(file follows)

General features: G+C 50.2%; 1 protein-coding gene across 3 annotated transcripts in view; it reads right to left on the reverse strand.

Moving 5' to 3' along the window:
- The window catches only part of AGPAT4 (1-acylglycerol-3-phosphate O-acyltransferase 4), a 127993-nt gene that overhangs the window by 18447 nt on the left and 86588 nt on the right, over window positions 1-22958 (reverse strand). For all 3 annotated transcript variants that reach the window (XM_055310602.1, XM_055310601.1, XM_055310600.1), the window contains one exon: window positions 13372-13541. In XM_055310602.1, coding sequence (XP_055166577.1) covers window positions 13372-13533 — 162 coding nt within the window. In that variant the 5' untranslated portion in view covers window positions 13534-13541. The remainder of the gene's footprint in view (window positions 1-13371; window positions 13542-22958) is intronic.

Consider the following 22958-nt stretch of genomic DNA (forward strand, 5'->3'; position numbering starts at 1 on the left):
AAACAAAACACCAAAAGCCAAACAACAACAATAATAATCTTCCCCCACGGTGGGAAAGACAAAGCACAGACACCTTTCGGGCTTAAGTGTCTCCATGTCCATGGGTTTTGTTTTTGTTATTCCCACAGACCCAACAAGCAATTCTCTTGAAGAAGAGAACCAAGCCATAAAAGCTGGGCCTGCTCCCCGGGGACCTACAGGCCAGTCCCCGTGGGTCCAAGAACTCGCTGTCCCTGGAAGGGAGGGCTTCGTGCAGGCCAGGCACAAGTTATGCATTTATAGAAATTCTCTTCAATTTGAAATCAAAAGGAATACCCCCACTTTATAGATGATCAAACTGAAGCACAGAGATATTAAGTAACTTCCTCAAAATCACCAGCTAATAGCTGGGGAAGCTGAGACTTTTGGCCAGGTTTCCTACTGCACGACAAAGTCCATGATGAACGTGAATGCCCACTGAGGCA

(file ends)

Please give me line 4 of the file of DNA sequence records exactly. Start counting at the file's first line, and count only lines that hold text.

Consider the following 22958-nt stretch of genomic DNA (forward strand, 5'->3'; position numbering starts at 1 on the left):